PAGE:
Increasing Midwest and Gulf Coast refinery production contributes to high jet fuel inventories
Increasing U.S. air travel since the beginning of 2021 has contributed to increases in demand for kerosene-type jet fuel in the United States. However, the pace of the increases in jet fuel product supplied (a measure of demand) has, so far, been slower than product supplied increases in other refined petroleum products, particularly motor gasoline and distillate fuel oil. U.S. refineries have increased crude oil inputs (refinery runs) to increase gasoline and distillate fuel oil production in order to meet increasing demand. As a result, jet fuel production has also increased. However, relatively less jet fuel is being withdrawn from inventories, and U.S. jet fuel inventories have increased since May 2021. While inventory levels in the Rocky Mountains (PADD 4) and the West Coast (PADD 5) have been decreasing and are near their previous five-year (2016–2020) averages, inventory levels in the East Coast (PADD 1), Midwest (PADD 2), and Gulf Coast (PADD 3) have been increasing and are near or above their five-year highs.
Recent trade press reports that logistical constraints are limiting the movement of jet fuel from primary inventories to points of consumption in the western regions (the Rocky Mountains and West Coast). Product supplied of jet fuel is often used as a measure of demand, but the measure only reflects withdrawals of jet fuel from the primary supply chain. Infrastructure constraints, such as limited pipeline or trucking capacity, restrict the volume of jet fuel that can be moved from terminal supplies to consumers, particularly those at more remote destinations. As a result, some flights are reportedly being delayed or canceled because of a lack of jet fuel. Ongoing logistical challenges may continue to affect inventories and product supplied.
As of July 23, U.S. total jet fuel inventories were just over 45 million barrels, 9.9% higher than the five-year average for that week and 7.2% higher than the five-year high (Figure 1). Meanwhile, gasoline and distillate fuel oil inventories on July 23 were below their five-year averages by 0.6% and 6.8%, respectively. The current U.S. inventory levels for gasoline and distillate fuel oil reflect a relative balance between increasing refinery production and rising demand for transportation fuels. As the number of vaccinated people increases, economic activity increases, which, in turn, increases demand for gasoline and distillate fuel oil. In addition to more vaccinated people, vehicle miles traveled (VMT) has also likely increased compared with 2020 because of rising recreational activity and loosening restrictions on mobility. Airline travel in the first half of 2021 has also increased compared with 2020, but the four-week rolling average for U.S. jet fuel product supplied as of July 23 was 1.5 million barrels per day (b/d), still 14.8% less than the 2015–19 average for the same week.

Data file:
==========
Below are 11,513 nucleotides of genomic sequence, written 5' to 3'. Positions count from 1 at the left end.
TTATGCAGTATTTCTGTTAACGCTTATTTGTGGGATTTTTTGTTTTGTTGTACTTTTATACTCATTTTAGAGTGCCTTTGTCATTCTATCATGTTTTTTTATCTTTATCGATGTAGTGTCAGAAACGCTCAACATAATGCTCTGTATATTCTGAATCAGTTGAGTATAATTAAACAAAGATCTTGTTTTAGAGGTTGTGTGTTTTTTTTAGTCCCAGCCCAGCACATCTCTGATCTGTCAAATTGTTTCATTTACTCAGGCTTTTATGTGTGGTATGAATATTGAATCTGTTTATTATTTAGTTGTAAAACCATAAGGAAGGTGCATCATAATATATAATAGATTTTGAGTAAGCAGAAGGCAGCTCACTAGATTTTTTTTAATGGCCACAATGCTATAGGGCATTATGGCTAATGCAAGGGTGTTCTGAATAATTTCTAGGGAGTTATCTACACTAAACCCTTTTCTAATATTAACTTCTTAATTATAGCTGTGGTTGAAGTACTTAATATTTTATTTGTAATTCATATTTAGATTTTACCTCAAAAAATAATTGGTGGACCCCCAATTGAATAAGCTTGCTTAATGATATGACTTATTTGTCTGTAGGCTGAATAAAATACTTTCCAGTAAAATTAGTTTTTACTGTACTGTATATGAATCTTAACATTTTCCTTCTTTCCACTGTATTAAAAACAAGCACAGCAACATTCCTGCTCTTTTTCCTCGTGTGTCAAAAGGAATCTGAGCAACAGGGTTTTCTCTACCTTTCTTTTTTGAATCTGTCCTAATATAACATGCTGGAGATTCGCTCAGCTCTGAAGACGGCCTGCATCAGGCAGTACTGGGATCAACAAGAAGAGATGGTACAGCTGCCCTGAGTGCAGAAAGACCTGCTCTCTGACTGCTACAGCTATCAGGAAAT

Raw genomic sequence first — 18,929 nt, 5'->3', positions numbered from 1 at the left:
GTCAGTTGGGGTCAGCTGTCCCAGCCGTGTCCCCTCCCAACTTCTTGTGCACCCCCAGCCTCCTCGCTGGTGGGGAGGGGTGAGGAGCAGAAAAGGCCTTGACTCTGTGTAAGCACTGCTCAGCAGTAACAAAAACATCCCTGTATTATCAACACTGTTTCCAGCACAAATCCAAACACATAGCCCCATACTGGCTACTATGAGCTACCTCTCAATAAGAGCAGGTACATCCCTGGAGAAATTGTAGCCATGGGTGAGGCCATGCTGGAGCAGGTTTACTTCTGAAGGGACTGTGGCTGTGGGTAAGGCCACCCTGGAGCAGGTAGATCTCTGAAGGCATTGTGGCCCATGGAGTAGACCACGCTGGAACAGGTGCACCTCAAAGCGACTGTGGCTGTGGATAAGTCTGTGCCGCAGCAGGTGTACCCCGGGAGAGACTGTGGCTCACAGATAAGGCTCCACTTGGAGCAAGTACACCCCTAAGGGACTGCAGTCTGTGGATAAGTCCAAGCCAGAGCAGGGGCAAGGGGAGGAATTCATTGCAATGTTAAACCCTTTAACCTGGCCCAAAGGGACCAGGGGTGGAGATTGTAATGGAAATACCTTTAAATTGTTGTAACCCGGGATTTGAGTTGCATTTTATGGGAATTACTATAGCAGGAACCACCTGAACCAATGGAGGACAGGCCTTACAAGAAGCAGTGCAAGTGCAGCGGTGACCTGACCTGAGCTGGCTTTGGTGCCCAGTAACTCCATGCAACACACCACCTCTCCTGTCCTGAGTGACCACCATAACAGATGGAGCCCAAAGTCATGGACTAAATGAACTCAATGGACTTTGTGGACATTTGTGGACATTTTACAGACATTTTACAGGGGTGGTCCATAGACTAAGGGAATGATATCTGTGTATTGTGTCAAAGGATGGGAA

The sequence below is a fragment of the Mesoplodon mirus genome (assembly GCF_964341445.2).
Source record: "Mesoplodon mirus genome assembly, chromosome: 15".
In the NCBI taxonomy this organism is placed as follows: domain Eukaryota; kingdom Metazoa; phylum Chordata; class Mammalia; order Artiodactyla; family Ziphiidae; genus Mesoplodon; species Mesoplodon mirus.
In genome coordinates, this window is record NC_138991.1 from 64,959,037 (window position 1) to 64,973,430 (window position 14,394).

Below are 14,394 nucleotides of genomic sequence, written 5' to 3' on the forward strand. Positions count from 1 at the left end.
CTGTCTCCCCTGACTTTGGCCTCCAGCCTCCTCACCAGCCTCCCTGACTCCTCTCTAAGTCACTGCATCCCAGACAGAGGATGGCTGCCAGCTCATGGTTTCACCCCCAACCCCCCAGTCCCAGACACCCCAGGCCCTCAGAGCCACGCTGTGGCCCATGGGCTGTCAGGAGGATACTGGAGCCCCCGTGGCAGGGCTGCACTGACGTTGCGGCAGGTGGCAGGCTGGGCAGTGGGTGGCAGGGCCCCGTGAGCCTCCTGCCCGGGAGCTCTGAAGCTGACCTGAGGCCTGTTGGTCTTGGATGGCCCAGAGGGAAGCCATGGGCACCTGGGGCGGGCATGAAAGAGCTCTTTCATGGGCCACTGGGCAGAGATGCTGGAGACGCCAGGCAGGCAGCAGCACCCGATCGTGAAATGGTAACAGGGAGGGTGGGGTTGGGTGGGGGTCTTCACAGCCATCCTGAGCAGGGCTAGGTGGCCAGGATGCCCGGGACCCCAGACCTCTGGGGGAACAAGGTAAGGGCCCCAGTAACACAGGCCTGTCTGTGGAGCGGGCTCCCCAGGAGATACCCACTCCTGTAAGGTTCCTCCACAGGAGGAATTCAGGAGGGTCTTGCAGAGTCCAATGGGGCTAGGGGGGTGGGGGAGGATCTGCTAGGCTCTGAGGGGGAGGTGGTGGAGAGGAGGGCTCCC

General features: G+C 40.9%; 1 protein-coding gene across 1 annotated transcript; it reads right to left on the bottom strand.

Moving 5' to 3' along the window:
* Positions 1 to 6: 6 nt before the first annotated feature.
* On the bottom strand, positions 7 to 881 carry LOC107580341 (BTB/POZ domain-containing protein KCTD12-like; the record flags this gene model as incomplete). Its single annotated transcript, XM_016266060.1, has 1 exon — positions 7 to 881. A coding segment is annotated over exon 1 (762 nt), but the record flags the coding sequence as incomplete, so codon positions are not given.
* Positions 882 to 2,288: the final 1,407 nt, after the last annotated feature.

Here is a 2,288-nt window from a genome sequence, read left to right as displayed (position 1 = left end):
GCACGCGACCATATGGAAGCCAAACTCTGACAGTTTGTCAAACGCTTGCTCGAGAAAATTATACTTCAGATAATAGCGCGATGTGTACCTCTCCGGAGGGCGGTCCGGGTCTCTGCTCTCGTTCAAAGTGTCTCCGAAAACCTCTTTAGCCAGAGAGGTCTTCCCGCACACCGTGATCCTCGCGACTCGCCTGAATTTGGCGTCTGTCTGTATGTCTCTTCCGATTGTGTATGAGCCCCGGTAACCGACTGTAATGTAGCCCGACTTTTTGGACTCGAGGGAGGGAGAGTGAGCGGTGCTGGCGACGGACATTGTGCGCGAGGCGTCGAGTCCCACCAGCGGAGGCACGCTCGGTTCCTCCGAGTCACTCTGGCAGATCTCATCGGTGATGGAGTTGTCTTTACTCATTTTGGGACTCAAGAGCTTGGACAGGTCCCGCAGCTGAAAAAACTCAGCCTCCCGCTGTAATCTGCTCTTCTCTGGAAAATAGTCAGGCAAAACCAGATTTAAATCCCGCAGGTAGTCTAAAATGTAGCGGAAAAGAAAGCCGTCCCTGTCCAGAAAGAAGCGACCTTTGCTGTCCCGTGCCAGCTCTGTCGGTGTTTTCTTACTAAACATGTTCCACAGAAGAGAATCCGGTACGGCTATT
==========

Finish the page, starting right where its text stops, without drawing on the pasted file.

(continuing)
Less jet fuel being pulled out of wholesale infrastructure, whether as a result of jet fuel infrastructure constraints or lower air traffic demand, is not the only factor contributing to higher jet fuel inventories. U.S. refinery production of jet fuel largely follows the trend set by overall refinery runs. Gradually rising demand for gasoline and distillate fuel oil in 2021 has increased incentives for refinery production, which has contributed to increased refinery runs intended to raise production levels of both fuels. Increasing refinery runs also contributed to increasing production of jet fuel, which has resulted in higher inventory levels (Figure 2).
Refiners can make technical adjustments when refining crude oil to alter the slate of finished petroleum products. A refinery’s unit capacities, along with the slate of crude oil grades that it feeds into its distillation units, determine its potential yield of each given product per barrel of crude oil input. However, refiners still face technical limitations as to the degree to which they can adjust their production, and reducing the yield of a given product to 0% is effectively impossible. Process streams that shift product out of the jet fuel pool and into the motor gasoline and distillate fuel oil pools are limited by secondary unit capacity (such as desulfurization), which is needed to bring the fuel into compliance with fuel specifications such as sulfur content limits. As the overall volume of crude oil being refined increases, secondary processing capacity mechanically constrains how much jet fuel production can be redirected into the motor gasoline or distillate fuel oil pools, resulting in rising jet fuel yields as crude oil runs increase.